Nairobi. Resurgence in agriculture, infrastructure and manufacturing is expected to lift East Africa’s economic performance in 2018, an outlook by the African Development Bank (AfDB) shows.
East Africa remains the fastest-growing sub region in Africa, with estimated growth of 5.6 per cent in 2017, up from 4.9 per cent in 2016.
Growth is expected to remain buoyant, reaching 5.9 per cent in 2018 and firming further to 6.1 per cent in 2019.
“Strong growth is widespread in the sub region, with many countries including Djibouti, Ethiopia, Kenya, Rwanda, Tanzania and Uganda growing five per cent or more” the bank says in its Africa Economic Outlook 2018. Agriculture will rebound after poor harvests last year on improved rainfall, the bank said noting that inflation spiked to nearly 10 per cent in the region, fuelled by a rise in food prices especially in Kenya, where the effects of the early 2017 drought reduced the maize harvest, causing chronic shortages of the staple.
“Median inflation is projected to fall sharply in East Africa, partly as a result of an improved harvest” the report notes. Consumerism and mega infrastructure projects are also expected to bolster growth this year. “Private consumption is the most important driver of growth in Comoros and Kenya while public investment in infrastructure has been instrumental in Djibouti and Ethiopia. Construction will remain strong. In a few countries, continued expansion of services, including information and communications technology, will be key,” the report says.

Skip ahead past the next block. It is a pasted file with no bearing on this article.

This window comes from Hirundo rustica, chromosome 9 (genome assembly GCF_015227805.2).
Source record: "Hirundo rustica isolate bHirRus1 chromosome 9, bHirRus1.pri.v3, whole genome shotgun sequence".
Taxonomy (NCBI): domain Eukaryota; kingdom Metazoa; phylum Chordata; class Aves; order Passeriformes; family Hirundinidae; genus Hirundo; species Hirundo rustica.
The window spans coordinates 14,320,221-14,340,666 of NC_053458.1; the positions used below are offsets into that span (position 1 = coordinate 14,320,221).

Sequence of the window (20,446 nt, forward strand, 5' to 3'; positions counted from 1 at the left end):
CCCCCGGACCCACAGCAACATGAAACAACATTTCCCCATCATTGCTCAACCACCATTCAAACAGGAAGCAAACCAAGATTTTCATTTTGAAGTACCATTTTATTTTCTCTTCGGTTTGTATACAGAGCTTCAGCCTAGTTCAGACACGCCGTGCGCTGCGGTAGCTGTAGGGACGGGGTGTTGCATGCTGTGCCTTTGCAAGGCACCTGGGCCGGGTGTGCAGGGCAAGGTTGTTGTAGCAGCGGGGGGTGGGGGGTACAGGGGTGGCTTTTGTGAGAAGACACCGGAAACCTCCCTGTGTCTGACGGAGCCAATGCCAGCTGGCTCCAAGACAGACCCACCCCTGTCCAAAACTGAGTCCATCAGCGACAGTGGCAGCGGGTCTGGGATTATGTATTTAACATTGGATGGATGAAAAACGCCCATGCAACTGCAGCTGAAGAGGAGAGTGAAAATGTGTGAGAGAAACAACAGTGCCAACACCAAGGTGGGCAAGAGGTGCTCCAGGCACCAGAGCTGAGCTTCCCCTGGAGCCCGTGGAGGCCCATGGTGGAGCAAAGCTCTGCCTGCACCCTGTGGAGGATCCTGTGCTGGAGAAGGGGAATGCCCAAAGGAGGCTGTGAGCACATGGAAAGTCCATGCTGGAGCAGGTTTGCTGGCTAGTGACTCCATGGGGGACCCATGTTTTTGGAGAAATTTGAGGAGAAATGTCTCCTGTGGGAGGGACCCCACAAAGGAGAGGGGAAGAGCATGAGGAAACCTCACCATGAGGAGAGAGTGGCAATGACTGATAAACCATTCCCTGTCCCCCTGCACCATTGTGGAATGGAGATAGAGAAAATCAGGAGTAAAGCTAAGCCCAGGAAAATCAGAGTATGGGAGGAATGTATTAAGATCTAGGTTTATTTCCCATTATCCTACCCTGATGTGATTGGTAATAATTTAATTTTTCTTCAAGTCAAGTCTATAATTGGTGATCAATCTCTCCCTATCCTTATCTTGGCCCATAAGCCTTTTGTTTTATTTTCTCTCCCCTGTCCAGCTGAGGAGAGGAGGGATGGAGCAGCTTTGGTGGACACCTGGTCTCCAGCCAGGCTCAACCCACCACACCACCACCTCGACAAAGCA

“Manufacturing may increase the share of industry, particularly in Kenya and Tanzania,” it adds.
There are, however, numerous factors that could threaten the region’s growth.
In Kenya, for example, the uncertainty following the prolonged electioneering period is expected to continue hanging over the economy stifling private-sector activity. The interest rate caps also remain a concern amid reported constraints in credit expansion, leading to reduced private sector investment.
“Continued high public consumption expenditure keeps the budget deficit at close to 10 per cent of gross domestic product (GDP), while the expected maturity of public debt could lead to debt distress” AfDB says.
In Tanzania, uncertainty in the business environment following changes in policies, regulations, and tax administration could weigh on private sentiment and slow growth and investment, particularly in the mining sector.
Tanzania economic outlook
• Growth is projected to remain robust at 6.7 per cent in 2018 and 6.9 per cent 2019, representing one of the best performances in East Africa
• Construction, mining, transport, and communications were key growth drivers in 2017.
• Growth in the first two quarters of 2017 averaged 6.8 per cent and was estimated at 6.5 per cent for the full year.